Review: ‘The Sisters Rosensweig’ at Theater J

There’s a strange sound erupting from the JCC most nights. The source is not burlesque or stand-up comedy—although there are elements of both—but a brand new production of Wendy Wasserstein’s award-winning play, The Sisters Rosensweig, which has audiences of all ages roaring with laughter.

The show, which opened to a packed house the other night, is one of those rare productions in which superb direction and staging are combined with pitch-perfect performances, a visually stunning set and costumes so clever that some of them function as sight gags on their own.

L to R: Susan Lynskey, Kimberly Schraf, and Susan Rome. Photo by Stan Barouh.
L to R: Susan Lynskey, Kimberly Schraf, and Susan Rome. Photo by Stan Barouh.

Most of the actors are veterans of Theater J, familiar to DC theater-goers for memorable roles there as well as all the other stages that make Washington such a vibrant theater hub.

The set-up is simple: three American Jewish sisters—all proudly “uncommon women”—meet in a London townhouse to celebrate the 54th birthday of Sara, the oldest, an international banker who has just recovered from a long illness. The sisters are followed by a parade of boyfriends, each one funnier than the last, and a couple of teenagers, Sara’s sophisticated daughter, Tess, and Tom, a drop-out with radical ambitions.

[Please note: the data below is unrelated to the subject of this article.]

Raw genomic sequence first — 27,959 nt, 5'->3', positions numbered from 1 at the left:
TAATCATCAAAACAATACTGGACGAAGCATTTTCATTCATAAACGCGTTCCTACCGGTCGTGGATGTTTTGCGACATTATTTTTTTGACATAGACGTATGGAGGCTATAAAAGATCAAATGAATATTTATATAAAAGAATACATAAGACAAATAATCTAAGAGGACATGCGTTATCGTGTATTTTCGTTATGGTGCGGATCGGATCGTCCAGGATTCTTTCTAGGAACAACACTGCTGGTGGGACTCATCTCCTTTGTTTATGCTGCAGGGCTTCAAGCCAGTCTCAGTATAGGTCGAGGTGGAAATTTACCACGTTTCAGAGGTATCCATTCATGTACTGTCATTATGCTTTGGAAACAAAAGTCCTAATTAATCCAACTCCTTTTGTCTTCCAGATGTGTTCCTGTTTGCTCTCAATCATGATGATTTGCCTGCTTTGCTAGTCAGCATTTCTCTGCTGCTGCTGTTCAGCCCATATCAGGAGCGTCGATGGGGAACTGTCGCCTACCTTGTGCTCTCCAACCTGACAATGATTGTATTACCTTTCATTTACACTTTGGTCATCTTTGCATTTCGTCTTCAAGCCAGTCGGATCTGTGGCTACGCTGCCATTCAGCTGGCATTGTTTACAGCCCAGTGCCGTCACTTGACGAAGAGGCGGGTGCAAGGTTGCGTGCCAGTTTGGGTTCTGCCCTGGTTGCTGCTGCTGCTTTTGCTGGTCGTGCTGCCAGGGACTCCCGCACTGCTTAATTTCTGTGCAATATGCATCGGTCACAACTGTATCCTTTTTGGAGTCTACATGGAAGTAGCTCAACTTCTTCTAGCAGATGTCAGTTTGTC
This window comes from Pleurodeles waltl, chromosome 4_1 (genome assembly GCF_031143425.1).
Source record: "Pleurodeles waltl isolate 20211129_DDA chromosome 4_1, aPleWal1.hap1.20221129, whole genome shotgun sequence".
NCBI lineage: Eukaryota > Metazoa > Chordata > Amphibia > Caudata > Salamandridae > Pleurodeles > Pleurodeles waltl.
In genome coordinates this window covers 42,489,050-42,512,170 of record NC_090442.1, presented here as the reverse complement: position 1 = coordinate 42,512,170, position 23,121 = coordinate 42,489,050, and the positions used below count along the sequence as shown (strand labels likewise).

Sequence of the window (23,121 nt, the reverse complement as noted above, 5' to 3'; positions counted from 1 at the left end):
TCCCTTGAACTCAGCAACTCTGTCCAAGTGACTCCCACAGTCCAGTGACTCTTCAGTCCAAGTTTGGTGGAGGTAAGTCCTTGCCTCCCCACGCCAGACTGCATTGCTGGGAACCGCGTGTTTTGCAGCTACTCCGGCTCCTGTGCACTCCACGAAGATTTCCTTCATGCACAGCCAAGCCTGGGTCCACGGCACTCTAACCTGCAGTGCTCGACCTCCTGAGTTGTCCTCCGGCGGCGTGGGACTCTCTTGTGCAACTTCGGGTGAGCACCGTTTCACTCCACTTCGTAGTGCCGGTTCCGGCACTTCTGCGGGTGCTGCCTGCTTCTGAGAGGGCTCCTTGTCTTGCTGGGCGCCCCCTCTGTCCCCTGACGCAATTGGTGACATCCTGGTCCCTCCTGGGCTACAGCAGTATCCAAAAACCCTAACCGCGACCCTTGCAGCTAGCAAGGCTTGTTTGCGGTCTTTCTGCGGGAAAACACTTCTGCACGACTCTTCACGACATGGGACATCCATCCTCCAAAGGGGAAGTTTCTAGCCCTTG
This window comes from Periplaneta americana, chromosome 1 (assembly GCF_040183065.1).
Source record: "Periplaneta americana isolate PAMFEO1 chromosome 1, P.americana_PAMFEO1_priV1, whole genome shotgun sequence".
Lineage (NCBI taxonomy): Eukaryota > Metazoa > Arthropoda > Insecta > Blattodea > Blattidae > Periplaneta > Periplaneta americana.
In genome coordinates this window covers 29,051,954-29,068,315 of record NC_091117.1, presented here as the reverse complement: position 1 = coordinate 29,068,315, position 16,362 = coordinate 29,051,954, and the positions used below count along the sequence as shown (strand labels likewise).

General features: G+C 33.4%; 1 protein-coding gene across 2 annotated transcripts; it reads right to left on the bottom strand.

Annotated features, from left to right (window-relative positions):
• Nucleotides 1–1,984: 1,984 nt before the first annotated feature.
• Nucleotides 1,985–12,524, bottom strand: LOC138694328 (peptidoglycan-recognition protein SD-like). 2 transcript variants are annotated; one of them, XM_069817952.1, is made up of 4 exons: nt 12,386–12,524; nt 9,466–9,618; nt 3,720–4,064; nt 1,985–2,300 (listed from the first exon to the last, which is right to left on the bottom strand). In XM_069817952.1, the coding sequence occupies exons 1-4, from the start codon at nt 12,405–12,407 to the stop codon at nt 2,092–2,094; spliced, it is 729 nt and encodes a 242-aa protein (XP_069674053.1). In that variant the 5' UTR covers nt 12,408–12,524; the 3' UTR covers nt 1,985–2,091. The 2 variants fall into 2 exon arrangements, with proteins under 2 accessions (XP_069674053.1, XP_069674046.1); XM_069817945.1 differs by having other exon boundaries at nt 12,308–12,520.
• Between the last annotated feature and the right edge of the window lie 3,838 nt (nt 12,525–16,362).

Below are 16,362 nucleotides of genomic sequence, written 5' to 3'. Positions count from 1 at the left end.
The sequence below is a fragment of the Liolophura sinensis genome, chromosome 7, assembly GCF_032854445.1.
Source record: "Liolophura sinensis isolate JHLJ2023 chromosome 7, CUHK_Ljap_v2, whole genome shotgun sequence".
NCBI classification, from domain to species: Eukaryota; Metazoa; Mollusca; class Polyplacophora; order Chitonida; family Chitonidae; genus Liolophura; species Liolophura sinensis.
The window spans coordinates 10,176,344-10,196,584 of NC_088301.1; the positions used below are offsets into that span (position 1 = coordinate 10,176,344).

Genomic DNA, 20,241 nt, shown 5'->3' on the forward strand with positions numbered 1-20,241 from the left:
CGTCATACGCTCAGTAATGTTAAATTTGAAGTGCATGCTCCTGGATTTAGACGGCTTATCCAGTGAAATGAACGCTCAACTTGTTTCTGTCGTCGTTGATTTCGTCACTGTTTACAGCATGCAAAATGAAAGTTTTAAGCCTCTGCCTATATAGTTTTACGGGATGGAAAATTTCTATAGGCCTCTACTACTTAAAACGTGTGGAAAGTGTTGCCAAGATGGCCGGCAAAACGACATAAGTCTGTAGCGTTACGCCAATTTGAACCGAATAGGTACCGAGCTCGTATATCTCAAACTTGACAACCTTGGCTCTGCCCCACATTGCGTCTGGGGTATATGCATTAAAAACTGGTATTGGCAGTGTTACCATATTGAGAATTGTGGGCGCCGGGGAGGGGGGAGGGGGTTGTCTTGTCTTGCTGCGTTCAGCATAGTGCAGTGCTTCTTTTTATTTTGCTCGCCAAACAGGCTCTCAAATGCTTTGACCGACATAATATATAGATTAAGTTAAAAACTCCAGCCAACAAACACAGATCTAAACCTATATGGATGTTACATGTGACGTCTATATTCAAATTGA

Kimberley Schraf, who plays Sara with acerbic wit and the arrogance that only a Radcliffe degree can convey, is by turns caustic and loving.  She’s so thoroughly assimilated that she nearly goes up in flames when Gorgeous, the uber-traditional Jewish wife and mother from a Boston suburb, decides to light Shabbos candles.

Gorgeous—or “Dr. Gorgeous” (it’s like “Dr. Pepper,” she explains)—is played by the hilarious Susan Rome, last seen here in the Tale of the Allergist’s Wife. In Rome’s hands, Gorgeous, who has somehow parlayed her prominence at her temple’s Sisterhood into a radio talk show, wafts from daffy sister to adoring aunt.

At 40, the youngest of the sisters, Pfeni—played Susan Lynsky—is probably the closest to being author Wendy Wasserstein’s alter ego. A peripatetic journalist, attracted to men and causes that are mostly unattainable, she is the most rueful and appealing of the three.